However, if a picture is worth a thousand words, and if you’re already in the habit of whipping out your phone and snapping evidence of your meal everytime you eat out, why couldn’t you build on that habit?  To help develop this habit, the app could at first give you gentle reminders to take a photo of your meal before the time you normally eat.  This has the added benefit of helping to create good habits like eating breakfast (which I have no idea how people skip… seriously, I’m like a reverse gremlin) or eating smaller meals more often in the day.

This is where the social aspect comes in.  After you upload your photo of your meal, it’s rated by the community.  Not just your friends, but anyone who decides to follow you.  They will either give you a 🙂 🙁 or :/ (which apparently WP does not have an emoji for “meh”).  Nothing scientific, nothing too specific, just good, bad or okay.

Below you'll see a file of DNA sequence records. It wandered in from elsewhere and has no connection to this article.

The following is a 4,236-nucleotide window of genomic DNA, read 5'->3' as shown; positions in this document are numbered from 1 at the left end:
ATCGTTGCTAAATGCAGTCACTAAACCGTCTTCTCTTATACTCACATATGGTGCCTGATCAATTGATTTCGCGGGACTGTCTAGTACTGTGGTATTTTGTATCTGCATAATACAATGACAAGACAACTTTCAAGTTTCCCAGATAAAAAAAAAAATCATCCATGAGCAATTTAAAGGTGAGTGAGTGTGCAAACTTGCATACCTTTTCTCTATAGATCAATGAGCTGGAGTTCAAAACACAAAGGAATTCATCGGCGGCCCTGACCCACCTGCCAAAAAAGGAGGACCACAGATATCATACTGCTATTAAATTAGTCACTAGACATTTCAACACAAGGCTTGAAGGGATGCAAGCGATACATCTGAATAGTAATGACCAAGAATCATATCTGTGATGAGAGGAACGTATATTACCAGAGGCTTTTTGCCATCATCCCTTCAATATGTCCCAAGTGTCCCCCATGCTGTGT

Most people are able to look at a meal and accurately determine if it is overall healthy, could use some improvement, or not even close.  A picture of what you eat is more helpful in a lot of ways because you can see size and composition.  If what you think is a serving size is actually three, the community will correct you.  If you’re “chicken salad’ is actually five deep fried tenders garnished by a few bits of diced tomato and iceberg lettuce, you will mostly likely see 🙁 🙁 🙁  Ratings are accumulated for the day, averaged and added to your calendar.  If you had a good day, you’ll see 🙂 for that day.

Which is what I’m looking for.  Not so much the thoroughly detailed analyzation of what I put into my body, but an overall indication of how I did that day.  Something simple I could quickly compare against days.  When I pull up my calendar in the morning, I could feel proud of myself if the week looks like this: 🙂 🙂 🙂 🙂 🙂 🙂 or I can mentally prepare myself for the day if yesterday was 🙁